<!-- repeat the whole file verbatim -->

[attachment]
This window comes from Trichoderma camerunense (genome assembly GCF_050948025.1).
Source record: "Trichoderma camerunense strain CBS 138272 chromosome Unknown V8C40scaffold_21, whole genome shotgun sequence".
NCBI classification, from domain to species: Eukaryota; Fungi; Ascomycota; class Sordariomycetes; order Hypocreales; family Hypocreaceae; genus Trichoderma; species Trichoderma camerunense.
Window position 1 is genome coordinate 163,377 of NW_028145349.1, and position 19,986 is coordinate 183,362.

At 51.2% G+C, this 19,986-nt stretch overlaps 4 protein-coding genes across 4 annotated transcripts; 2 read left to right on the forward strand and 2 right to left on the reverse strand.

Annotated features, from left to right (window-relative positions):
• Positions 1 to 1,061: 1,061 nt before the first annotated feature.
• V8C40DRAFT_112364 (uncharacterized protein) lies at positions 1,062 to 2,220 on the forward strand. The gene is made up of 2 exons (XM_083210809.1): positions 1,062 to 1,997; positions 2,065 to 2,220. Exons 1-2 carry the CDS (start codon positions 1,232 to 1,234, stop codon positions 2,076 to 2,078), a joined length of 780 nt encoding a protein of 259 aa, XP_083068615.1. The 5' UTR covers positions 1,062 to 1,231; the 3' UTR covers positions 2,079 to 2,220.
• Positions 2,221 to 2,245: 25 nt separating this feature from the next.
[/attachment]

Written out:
This window comes from Trichoderma camerunense (genome assembly GCF_050948025.1).
Source record: "Trichoderma camerunense strain CBS 138272 chromosome Unknown V8C40scaffold_21, whole genome shotgun sequence".
NCBI classification, from domain to species: Eukaryota; Fungi; Ascomycota; class Sordariomycetes; order Hypocreales; family Hypocreaceae; genus Trichoderma; species Trichoderma camerunense.
Window position 1 is genome coordinate 163,377 of NW_028145349.1, and position 19,986 is coordinate 183,362.

At 51.2% G+C, this 19,986-nt stretch overlaps 4 protein-coding genes across 4 annotated transcripts; 2 read left to right on the forward strand and 2 right to left on the reverse strand.

Annotated features, from left to right (window-relative positions):
• Positions 1 to 1,061: 1,061 nt before the first annotated feature.
• V8C40DRAFT_112364 (uncharacterized protein) lies at positions 1,062 to 2,220 on the forward strand. The gene is made up of 2 exons (XM_083210809.1): positions 1,062 to 1,997; positions 2,065 to 2,220. Exons 1-2 carry the CDS (start codon positions 1,232 to 1,234, stop codon positions 2,076 to 2,078), a joined length of 780 nt encoding a protein of 259 aa, XP_083068615.1. The 5' UTR covers positions 1,062 to 1,231; the 3' UTR covers positions 2,079 to 2,220.
• Positions 2,221 to 2,245: 25 nt separating this feature from the next.